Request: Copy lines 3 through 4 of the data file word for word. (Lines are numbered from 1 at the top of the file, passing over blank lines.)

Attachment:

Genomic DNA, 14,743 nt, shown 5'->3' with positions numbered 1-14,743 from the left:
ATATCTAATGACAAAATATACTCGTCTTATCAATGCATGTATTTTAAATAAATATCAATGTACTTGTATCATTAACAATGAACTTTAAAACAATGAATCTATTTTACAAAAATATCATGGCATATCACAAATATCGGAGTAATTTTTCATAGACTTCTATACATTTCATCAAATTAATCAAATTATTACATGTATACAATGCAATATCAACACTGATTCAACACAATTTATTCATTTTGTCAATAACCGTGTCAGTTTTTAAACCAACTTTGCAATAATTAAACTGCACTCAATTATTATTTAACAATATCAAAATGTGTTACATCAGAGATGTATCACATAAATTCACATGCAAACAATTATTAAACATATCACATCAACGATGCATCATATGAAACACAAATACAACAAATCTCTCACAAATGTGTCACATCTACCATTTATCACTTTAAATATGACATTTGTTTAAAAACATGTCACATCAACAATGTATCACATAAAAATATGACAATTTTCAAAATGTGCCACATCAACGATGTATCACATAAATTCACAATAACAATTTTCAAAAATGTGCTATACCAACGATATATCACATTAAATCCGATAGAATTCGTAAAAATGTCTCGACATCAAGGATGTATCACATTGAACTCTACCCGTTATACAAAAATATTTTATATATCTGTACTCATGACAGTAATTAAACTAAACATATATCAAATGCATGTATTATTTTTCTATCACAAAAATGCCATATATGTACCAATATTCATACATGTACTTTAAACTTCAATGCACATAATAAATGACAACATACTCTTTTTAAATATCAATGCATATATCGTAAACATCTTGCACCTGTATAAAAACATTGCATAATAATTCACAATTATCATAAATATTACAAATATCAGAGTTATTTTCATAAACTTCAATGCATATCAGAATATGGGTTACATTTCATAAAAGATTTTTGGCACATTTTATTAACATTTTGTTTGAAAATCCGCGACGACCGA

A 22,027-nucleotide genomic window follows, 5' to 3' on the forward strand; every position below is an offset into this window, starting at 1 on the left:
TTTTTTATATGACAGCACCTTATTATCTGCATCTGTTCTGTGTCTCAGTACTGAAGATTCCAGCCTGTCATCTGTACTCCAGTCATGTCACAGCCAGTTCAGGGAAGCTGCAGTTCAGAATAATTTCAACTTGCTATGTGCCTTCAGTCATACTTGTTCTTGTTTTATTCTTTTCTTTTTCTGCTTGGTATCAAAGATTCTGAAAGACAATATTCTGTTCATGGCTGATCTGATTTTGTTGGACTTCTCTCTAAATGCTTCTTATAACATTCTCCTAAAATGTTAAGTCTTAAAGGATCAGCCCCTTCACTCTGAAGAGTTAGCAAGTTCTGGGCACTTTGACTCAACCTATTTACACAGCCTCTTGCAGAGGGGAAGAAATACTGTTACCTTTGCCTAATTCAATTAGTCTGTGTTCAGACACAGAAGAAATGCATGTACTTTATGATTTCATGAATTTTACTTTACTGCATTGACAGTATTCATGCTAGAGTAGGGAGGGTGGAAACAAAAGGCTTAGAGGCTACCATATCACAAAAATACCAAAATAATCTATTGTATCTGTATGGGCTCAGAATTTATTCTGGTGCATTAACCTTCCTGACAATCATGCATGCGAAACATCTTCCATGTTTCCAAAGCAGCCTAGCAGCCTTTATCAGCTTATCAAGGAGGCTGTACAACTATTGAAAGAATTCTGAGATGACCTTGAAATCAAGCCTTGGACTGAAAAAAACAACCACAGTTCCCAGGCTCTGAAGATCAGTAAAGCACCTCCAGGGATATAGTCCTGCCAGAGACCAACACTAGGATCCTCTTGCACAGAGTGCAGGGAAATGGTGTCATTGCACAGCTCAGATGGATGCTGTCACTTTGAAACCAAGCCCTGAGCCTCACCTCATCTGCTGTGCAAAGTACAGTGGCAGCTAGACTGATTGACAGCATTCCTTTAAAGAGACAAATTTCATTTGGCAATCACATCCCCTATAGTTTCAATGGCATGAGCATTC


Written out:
A 22,027-nucleotide genomic window follows, 5' to 3' on the forward strand; every position below is an offset into this window, starting at 1 on the left:
TTTTTTATATGACAGCACCTTATTATCTGCATCTGTTCTGTGTCTCAGTACTGAAGATTCCAGCCTGTCATCTGTACTCCAGTCATGTCACAGCCAGTTCAGGGAAGCTGCAGTTCAGAATAATTTCAACTTGCTATGTGCCTTCAGTCATACTTGTTCTTGTTTTATTCTTTTCTTTTTCTGCTTGGTATCAAAGATTCTGAAAGACAATATTCTGTTCATGGCTGATCTGATTTTGTTGGACTTCTCTCTAAATGCTTCTTATAACATTCTCCTAAAATGTTAAGTCTTAAAGGATCAGCCCCTTCACTCTGAAGAGTTAGCAAGTTCTGGGCACTTTGACTCAACCTATTTACACAGCCTCTTGCAGAGGGGAAGAAATACTGTTACCTTTGCCTAATTCAATTAGTCTGTGTTCAGACACAGAAGAAATGCATGTACTTTATGATTTCATGAATTTTACTTTACTGCATTGACAGTATTCATGCTAGAGTAGGGAGGGTGGAAACAAAAGGCTTAGAGGCTACCATATCACAAAAATACCAAAATAATCTATTGTATCTGTATGGGCTCAGAATTTATTCTGGTGCATTAACCTTCCTGACAATCATGCATGCGAAACATCTTCCATGTTTCCAAAGCAGCCTAGCAGCCTTTATCAGCTTATCAAGGAGGCTGTACAACTATTGAAAGAATTCTGAGATGACCTTGAAATCAAGCCTTGGACTGAAAAAAACAACCACAGTTCCCAGGCTCTGAAGATCAGTAAAGCACCTCCAGGGATATAGTCCTGCCAGAGACCAACACTAGGATCCTCTTGCACAGAGTGCAGGGAAATGGTGTCATTGCACAGCTCAGATGGATGCTGTCACTTTGAAACCAAGCCCTGAGCCTCACCTCATCTGCTGTGCAAAGTACAGTGGCAGCTAGACTGATTGACAGCATTCCTTTAAAGAGACAAATTTCATTTGGCAATCACATCCCCTATAGTTTCAATGGCATGAGCATTC